Update 11/6: This story has been updated to include comments from Stone Barn communications director Meg Farrington, received via email after this post was first published Tuesday morning.
At an Oct. 28 hearing in the Cedar Haven bankruptcy, a Delaware bankruptcy court authorized the former county home’s owners to sell the facility free of liens and other obligations. The first court-ordered patient care watchdog report has also been filed by the Pennsylvania Department of Aging.
The skilled care facility is now owned by Cedar Haven Acquisition, LLC. (“CHALLC”), a private company. The County of Lebanon sold the facility to CHALLC in 2014, and has not been involved in its operation since.
Search for buyer unsuccessful so far
In a motion filed in bankruptcy court on Oct. 8, CHALLC asked for permission to sell Cedar Haven’s assets “free and clear of all liens, claims, encumbrances, and other interests.” The court approved the motion at the Oct. 28 hearing.
The purpose of a free and clear sale is to make bankruptcy assets more attractive to potential buyers, in turn making it easier to raise cash to pay creditors who hold liens, known as “secured creditors.”
Buyers get the assets lien-free, so they don’t have to worry that Cedar Haven’s creditors will come after them. The liens get transferred to the proceeds of the free and clear sale, and the secured creditors and CHALLC work things out, subject to approval by the bankruptcy court.
Common types of “liens and encumbrances” are mortgages, judgments against real estate, and collateral interests in a debtor’s property, which are also known as “security interests.”
Free and clear sales in bankruptcies usually have no effect on “unsecured creditors” who do not hold liens or collateral. Unsecured creditors are commonly providers of goods and services regularly used in everyday operations.
However, CHALLC has told the court that, out of any sale, over $1,500,000 owed to about 50 unsecured creditors is expected to be paid, either by CHALLC or the buyer, to satisfy outstanding contracts. The largest such creditor is Healthcare Services Group,Inc., which CHALLC says would be paid $514,684.
Patient Care Report
The watchdog, officially known as a “patient care ombudsman,” is Margaret Barajas of the Pennsylvania Department of Aging’s Long-Term Care Ombudsman Office. Her first 60 day report, dated Oct. 20, is based on nine weekly visits to the facility, each lasting two to three hours, between Aug. 27 and Oct. 20.
Prominent in the report is the ombudsman’s conclusion that the facility is understaffed, even though only 286 of 324 beds were occupied on Oct. 20. The report does not compare current staffing levels to those existing just before the county sold the home in 2014.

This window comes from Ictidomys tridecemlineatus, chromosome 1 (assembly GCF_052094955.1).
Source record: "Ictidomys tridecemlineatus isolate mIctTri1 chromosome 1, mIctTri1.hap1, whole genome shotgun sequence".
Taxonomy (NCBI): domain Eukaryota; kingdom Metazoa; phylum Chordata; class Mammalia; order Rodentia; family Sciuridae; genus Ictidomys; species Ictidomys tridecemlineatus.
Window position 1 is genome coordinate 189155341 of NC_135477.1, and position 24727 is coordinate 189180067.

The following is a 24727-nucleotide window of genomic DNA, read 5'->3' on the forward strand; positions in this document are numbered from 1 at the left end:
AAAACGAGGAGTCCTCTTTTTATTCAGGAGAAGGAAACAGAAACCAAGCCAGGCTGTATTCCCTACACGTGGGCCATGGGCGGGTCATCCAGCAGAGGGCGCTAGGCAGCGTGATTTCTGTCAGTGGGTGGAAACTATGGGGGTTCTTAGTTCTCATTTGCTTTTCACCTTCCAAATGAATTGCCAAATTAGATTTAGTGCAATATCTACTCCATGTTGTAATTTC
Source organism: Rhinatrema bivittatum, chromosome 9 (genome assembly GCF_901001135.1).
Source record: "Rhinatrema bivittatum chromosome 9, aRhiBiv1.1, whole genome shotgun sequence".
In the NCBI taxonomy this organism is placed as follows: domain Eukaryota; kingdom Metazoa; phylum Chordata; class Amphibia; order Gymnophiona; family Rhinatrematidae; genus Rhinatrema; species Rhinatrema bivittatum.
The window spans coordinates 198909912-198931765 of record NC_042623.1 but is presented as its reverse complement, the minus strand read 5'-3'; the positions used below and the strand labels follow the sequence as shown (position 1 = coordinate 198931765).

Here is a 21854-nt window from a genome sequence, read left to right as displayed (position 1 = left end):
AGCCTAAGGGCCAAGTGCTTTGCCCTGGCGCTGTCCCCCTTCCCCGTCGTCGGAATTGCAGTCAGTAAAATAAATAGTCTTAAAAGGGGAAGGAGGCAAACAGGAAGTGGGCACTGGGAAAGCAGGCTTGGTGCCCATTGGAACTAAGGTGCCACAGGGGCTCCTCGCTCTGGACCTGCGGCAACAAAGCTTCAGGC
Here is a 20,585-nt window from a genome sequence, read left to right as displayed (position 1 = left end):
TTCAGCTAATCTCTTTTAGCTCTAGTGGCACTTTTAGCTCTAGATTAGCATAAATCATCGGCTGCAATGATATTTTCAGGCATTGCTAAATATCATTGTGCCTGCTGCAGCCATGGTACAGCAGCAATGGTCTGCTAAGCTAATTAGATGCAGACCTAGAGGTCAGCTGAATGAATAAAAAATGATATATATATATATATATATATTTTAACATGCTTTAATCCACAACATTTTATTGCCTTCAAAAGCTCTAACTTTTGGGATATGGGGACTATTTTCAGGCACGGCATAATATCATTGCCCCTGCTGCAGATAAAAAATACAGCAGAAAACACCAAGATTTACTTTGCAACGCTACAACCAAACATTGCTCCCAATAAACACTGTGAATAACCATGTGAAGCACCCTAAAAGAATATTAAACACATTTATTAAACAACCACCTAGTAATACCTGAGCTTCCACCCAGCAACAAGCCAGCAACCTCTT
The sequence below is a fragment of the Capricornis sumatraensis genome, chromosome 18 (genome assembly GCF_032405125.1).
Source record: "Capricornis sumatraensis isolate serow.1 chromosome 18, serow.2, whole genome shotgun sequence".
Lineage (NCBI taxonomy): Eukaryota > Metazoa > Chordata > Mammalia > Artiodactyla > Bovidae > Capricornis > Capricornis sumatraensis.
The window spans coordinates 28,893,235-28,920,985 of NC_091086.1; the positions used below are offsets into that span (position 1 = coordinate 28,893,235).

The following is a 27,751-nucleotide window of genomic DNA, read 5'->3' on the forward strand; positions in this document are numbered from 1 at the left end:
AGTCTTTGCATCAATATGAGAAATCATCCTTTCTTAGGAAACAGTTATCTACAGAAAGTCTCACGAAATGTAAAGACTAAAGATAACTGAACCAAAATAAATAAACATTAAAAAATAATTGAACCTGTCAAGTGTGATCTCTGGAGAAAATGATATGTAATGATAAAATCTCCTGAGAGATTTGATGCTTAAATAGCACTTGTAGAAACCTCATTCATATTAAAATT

Facility administrator Steven Zablocki told the ombudsman that the greatest challenge he faces is recruitment of qualified care staff. The ombudsman reported that her “understanding is that new care aides have completed training since the September facility visit.”
The report also notes that “[t]he PA Department of Health completed a facility survey on August 2, 2019. Based on clinical record review, it was determined that the facility failed to provide adequate supervision for one of six sampled residents who had falls. A corrective action plan was accepted and approved by the Department of Health on August 14, 2019. No regulatory issues are recorded for the current reporting period.”
In addition to an overall assessment of staffing and operations, the ombudsman’s report contains summaries of 14 “Resident Initiated Complaints/Concerns,” almost all related to food quality. None are described as chronic or uncorrected.
The ombudsman ends the “Resident Initiated Complaints/Concerns” section by stating that “[m]ost of the residents report that they are satisfied with their care. Of those with care concerns, the complaints pertain to the menu, activities, and call bell response time.”
Several requests for comment on both the effort to find a buyer and the patient care report, sent to CHALLC’s bankruptcy attorneys and to Cedar Haven Administrator Steven Zablocki, had not been returned by publication time.
Meg Farrington, Director of Marketing and Communications at Stone Barn, told LebTown in an email following our initial publication of this story that Cedar Haven is not at risk of closing.
Farrington emphasized in her email to LebTown that residents and staff do not need to be worried about losing their homes or their jobs, and said that the community should remain calm while the restructuring continues.
“Unfortunately, some public officials have taken the tactic of trying to make Cedar Haven look like we are failing in order to prove a political point.”
According to Farrington, the process is going as expected and “the reality is quite positive,” with a handful of recent accolades and partnerships offered as proof.
“We are proud of our staff and their ongoing commitment to providing high-quality care for our residents.”